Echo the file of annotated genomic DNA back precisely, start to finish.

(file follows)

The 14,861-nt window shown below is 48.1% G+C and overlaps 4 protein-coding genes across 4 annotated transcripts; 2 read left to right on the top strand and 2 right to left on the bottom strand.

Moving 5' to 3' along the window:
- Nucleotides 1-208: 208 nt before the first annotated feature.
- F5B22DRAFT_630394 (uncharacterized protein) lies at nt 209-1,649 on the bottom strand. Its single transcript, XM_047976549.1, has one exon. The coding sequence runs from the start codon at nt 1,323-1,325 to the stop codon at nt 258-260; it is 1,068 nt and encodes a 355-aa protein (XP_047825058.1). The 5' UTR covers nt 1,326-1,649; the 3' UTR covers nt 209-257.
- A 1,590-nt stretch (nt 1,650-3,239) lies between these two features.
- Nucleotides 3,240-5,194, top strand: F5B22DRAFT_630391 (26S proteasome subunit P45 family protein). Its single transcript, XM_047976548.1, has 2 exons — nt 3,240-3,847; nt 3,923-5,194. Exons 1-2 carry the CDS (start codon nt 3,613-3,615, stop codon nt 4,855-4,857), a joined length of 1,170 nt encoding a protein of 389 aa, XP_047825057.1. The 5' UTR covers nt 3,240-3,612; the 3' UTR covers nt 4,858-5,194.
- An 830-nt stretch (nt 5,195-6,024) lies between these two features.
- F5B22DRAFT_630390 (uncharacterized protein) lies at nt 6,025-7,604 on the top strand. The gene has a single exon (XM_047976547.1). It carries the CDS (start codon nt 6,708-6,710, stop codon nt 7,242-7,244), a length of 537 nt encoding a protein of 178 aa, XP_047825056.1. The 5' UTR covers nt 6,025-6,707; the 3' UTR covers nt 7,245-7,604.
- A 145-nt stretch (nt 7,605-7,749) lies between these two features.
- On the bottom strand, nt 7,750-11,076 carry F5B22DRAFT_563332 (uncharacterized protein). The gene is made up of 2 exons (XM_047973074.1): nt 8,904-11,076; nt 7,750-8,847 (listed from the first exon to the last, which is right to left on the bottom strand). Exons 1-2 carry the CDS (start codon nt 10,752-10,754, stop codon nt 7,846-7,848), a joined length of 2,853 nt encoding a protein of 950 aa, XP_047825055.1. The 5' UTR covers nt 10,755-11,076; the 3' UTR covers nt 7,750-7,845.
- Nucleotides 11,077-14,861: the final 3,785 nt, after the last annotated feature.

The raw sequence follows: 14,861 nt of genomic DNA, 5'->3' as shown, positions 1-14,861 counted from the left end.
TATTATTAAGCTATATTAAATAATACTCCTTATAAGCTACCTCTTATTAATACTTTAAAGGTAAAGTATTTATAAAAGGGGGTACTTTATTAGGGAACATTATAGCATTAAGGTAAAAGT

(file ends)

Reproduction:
The 14,861-nt window shown below is 48.1% G+C and overlaps 4 protein-coding genes across 4 annotated transcripts; 2 read left to right on the top strand and 2 right to left on the bottom strand.

Moving 5' to 3' along the window:
- Nucleotides 1-208: 208 nt before the first annotated feature.
- F5B22DRAFT_630394 (uncharacterized protein) lies at nt 209-1,649 on the bottom strand. Its single transcript, XM_047976549.1, has one exon. The coding sequence runs from the start codon at nt 1,323-1,325 to the stop codon at nt 258-260; it is 1,068 nt and encodes a 355-aa protein (XP_047825058.1). The 5' UTR covers nt 1,326-1,649; the 3' UTR covers nt 209-257.
- A 1,590-nt stretch (nt 1,650-3,239) lies between these two features.
- Nucleotides 3,240-5,194, top strand: F5B22DRAFT_630391 (26S proteasome subunit P45 family protein). Its single transcript, XM_047976548.1, has 2 exons — nt 3,240-3,847; nt 3,923-5,194. Exons 1-2 carry the CDS (start codon nt 3,613-3,615, stop codon nt 4,855-4,857), a joined length of 1,170 nt encoding a protein of 389 aa, XP_047825057.1. The 5' UTR covers nt 3,240-3,612; the 3' UTR covers nt 4,858-5,194.
- An 830-nt stretch (nt 5,195-6,024) lies between these two features.
- F5B22DRAFT_630390 (uncharacterized protein) lies at nt 6,025-7,604 on the top strand. The gene has a single exon (XM_047976547.1). It carries the CDS (start codon nt 6,708-6,710, stop codon nt 7,242-7,244), a length of 537 nt encoding a protein of 178 aa, XP_047825056.1. The 5' UTR covers nt 6,025-6,707; the 3' UTR covers nt 7,245-7,604.
- A 145-nt stretch (nt 7,605-7,749) lies between these two features.
- On the bottom strand, nt 7,750-11,076 carry F5B22DRAFT_563332 (uncharacterized protein). The gene is made up of 2 exons (XM_047973074.1): nt 8,904-11,076; nt 7,750-8,847 (listed from the first exon to the last, which is right to left on the bottom strand). Exons 1-2 carry the CDS (start codon nt 10,752-10,754, stop codon nt 7,846-7,848), a joined length of 2,853 nt encoding a protein of 950 aa, XP_047825055.1. The 5' UTR covers nt 10,755-11,076; the 3' UTR covers nt 7,750-7,845.
- Nucleotides 11,077-14,861: the final 3,785 nt, after the last annotated feature.

The raw sequence follows: 14,861 nt of genomic DNA, 5'->3' as shown, positions 1-14,861 counted from the left end.
TATTATTAAGCTATATTAAATAATACTCCTTATAAGCTACCTCTTATTAATACTTTAAAGGTAAAGTATTTATAAAAGGGGGTACTTTATTAGGGAACATTATAGCATTAAGGTAAAAGT